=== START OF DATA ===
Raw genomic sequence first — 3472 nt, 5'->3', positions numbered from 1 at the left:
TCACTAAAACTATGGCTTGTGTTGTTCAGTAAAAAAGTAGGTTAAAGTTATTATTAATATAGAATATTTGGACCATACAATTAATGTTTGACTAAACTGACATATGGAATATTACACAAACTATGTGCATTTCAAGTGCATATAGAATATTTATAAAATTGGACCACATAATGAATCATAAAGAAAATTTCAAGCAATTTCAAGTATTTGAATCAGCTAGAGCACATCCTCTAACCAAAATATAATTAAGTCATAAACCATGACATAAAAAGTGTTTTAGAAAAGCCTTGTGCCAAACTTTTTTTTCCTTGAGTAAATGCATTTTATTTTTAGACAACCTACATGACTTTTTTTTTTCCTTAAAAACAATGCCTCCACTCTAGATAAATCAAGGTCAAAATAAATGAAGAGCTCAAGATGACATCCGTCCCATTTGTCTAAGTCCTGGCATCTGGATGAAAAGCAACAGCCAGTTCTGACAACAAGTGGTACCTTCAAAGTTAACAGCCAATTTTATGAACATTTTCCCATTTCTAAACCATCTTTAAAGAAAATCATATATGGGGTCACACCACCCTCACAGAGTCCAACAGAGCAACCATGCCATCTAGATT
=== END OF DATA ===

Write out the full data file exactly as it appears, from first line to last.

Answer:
Raw genomic sequence first — 3472 nt, 5'->3', positions numbered from 1 at the left:
TCACTAAAACTATGGCTTGTGTTGTTCAGTAAAAAAGTAGGTTAAAGTTATTATTAATATAGAATATTTGGACCATACAATTAATGTTTGACTAAACTGACATATGGAATATTACACAAACTATGTGCATTTCAAGTGCATATAGAATATTTATAAAATTGGACCACATAATGAATCATAAAGAAAATTTCAAGCAATTTCAAGTATTTGAATCAGCTAGAGCACATCCTCTAACCAAAATATAATTAAGTCATAAACCATGACATAAAAAGTGTTTTAGAAAAGCCTTGTGCCAAACTTTTTTTTCCTTGAGTAAATGCATTTTATTTTTAGACAACCTACATGACTTTTTTTTTTCCTTAAAAACAATGCCTCCACTCTAGATAAATCAAGGTCAAAATAAATGAAGAGCTCAAGATGACATCCGTCCCATTTGTCTAAGTCCTGGCATCTGGATGAAAAGCAACAGCCAGTTCTGACAACAAGTGGTACCTTCAAAGTTAACAGCCAATTTTATGAACATTTTCCCATTTCTAAACCATCTTTAAAGAAAATCATATATGGGGTCACACCACCCTCACAGAGTCCAACAGAGCAACCATGCCATCTAGATT